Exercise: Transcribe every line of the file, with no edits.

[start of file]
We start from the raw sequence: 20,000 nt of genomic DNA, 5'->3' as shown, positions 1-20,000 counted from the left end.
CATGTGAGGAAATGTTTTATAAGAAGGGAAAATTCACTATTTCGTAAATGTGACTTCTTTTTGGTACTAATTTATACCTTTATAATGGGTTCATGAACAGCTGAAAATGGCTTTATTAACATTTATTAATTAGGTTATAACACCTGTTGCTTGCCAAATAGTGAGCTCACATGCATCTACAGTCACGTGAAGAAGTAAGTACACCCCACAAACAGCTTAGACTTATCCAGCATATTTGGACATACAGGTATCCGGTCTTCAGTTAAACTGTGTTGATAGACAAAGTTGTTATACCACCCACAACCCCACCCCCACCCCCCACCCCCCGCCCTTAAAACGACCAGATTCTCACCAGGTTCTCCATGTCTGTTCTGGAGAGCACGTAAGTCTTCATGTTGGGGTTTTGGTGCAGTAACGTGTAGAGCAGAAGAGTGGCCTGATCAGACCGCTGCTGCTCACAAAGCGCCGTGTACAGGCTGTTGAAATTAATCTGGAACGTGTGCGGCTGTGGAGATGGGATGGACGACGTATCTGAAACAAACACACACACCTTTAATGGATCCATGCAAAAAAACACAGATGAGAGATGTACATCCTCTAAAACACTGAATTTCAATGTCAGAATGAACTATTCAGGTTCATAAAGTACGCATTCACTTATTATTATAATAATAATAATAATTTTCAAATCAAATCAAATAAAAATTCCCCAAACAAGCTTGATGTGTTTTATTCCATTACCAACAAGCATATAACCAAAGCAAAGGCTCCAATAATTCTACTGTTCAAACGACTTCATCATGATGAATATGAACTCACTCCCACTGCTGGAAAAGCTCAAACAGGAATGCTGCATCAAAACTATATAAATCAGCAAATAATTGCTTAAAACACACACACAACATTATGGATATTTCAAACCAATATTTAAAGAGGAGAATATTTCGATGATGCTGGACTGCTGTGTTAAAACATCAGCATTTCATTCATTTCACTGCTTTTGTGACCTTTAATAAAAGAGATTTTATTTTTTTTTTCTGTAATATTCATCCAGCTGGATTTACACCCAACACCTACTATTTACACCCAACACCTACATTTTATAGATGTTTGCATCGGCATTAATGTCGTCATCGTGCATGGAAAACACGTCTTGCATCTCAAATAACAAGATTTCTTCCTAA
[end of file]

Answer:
We start from the raw sequence: 20,000 nt of genomic DNA, 5'->3' as shown, positions 1-20,000 counted from the left end.
CATGTGAGGAAATGTTTTATAAGAAGGGAAAATTCACTATTTCGTAAATGTGACTTCTTTTTGGTACTAATTTATACCTTTATAATGGGTTCATGAACAGCTGAAAATGGCTTTATTAACATTTATTAATTAGGTTATAACACCTGTTGCTTGCCAAATAGTGAGCTCACATGCATCTACAGTCACGTGAAGAAGTAAGTACACCCCACAAACAGCTTAGACTTATCCAGCATATTTGGACATACAGGTATCCGGTCTTCAGTTAAACTGTGTTGATAGACAAAGTTGTTATACCACCCACAACCCCACCCCCACCCCCCACCCCCCGCCCTTAAAACGACCAGATTCTCACCAGGTTCTCCATGTCTGTTCTGGAGAGCACGTAAGTCTTCATGTTGGGGTTTTGGTGCAGTAACGTGTAGAGCAGAAGAGTGGCCTGATCAGACCGCTGCTGCTCACAAAGCGCCGTGTACAGGCTGTTGAAATTAATCTGGAACGTGTGCGGCTGTGGAGATGGGATGGACGACGTATCTGAAACAAACACACACACCTTTAATGGATCCATGCAAAAAAACACAGATGAGAGATGTACATCCTCTAAAACACTGAATTTCAATGTCAGAATGAACTATTCAGGTTCATAAAGTACGCATTCACTTATTATTATAATAATAATAATAATTTTCAAATCAAATCAAATAAAAATTCCCCAAACAAGCTTGATGTGTTTTATTCCATTACCAACAAGCATATAACCAAAGCAAAGGCTCCAATAATTCTACTGTTCAAACGACTTCATCATGATGAATATGAACTCACTCCCACTGCTGGAAAAGCTCAAACAGGAATGCTGCATCAAAACTATATAAATCAGCAAATAATTGCTTAAAACACACACACAACATTATGGATATTTCAAACCAATATTTAAAGAGGAGAATATTTCGATGATGCTGGACTGCTGTGTTAAAACATCAGCATTTCATTCATTTCACTGCTTTTGTGACCTTTAATAAAAGAGATTTTATTTTTTTTTTCTGTAATATTCATCCAGCTGGATTTACACCCAACACCTACTATTTACACCCAACACCTACATTTTATAGATGTTTGCATCGGCATTAATGTCGTCATCGTGCATGGAAAACACGTCTTGCATCTCAAATAACAAGATTTCTTCCTAA